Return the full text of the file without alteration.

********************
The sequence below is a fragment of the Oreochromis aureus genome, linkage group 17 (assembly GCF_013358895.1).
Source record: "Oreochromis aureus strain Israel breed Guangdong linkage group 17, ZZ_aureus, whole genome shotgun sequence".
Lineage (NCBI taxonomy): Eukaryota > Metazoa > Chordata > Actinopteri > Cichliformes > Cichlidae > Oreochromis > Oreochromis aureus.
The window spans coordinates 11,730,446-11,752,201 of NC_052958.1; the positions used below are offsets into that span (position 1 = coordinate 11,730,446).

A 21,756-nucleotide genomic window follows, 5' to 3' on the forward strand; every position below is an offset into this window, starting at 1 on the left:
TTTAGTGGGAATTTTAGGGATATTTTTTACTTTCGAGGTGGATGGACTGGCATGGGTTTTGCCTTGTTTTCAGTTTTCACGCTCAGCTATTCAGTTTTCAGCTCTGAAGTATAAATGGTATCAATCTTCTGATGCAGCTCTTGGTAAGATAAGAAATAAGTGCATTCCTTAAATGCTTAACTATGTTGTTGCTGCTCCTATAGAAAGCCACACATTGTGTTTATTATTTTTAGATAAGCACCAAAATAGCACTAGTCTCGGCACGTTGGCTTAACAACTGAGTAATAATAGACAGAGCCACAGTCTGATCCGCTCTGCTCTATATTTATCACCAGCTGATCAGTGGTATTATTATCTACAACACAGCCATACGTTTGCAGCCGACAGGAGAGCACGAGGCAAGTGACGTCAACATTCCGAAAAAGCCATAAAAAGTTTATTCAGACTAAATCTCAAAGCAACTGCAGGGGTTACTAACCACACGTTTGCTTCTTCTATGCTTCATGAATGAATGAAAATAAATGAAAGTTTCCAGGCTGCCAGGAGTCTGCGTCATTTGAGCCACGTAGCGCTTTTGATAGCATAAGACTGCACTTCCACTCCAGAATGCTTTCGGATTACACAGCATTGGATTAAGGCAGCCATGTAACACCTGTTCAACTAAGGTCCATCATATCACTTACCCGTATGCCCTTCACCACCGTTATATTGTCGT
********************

The sequence below is a fragment of the Oreochromis aureus genome, linkage group 17 (assembly GCF_013358895.1).
Source record: "Oreochromis aureus strain Israel breed Guangdong linkage group 17, ZZ_aureus, whole genome shotgun sequence".
Lineage (NCBI taxonomy): Eukaryota > Metazoa > Chordata > Actinopteri > Cichliformes > Cichlidae > Oreochromis > Oreochromis aureus.
The window spans coordinates 11,730,446-11,752,201 of NC_052958.1; the positions used below are offsets into that span (position 1 = coordinate 11,730,446).

A 21,756-nucleotide genomic window follows, 5' to 3' on the forward strand; every position below is an offset into this window, starting at 1 on the left:
TTTAGTGGGAATTTTAGGGATATTTTTTACTTTCGAGGTGGATGGACTGGCATGGGTTTTGCCTTGTTTTCAGTTTTCACGCTCAGCTATTCAGTTTTCAGCTCTGAAGTATAAATGGTATCAATCTTCTGATGCAGCTCTTGGTAAGATAAGAAATAAGTGCATTCCTTAAATGCTTAACTATGTTGTTGCTGCTCCTATAGAAAGCCACACATTGTGTTTATTATTTTTAGATAAGCACCAAAATAGCACTAGTCTCGGCACGTTGGCTTAACAACTGAGTAATAATAGACAGAGCCACAGTCTGATCCGCTCTGCTCTATATTTATCACCAGCTGATCAGTGGTATTATTATCTACAACACAGCCATACGTTTGCAGCCGACAGGAGAGCACGAGGCAAGTGACGTCAACATTCCGAAAAAGCCATAAAAAGTTTATTCAGACTAAATCTCAAAGCAACTGCAGGGGTTACTAACCACACGTTTGCTTCTTCTATGCTTCATGAATGAATGAAAATAAATGAAAGTTTCCAGGCTGCCAGGAGTCTGCGTCATTTGAGCCACGTAGCGCTTTTGATAGCATAAGACTGCACTTCCACTCCAGAATGCTTTCGGATTACACAGCATTGGATTAAGGCAGCCATGTAACACCTGTTCAACTAAGGTCCATCATATCACTTACCCGTATGCCCTTCACCACCGTTATATTGTCGT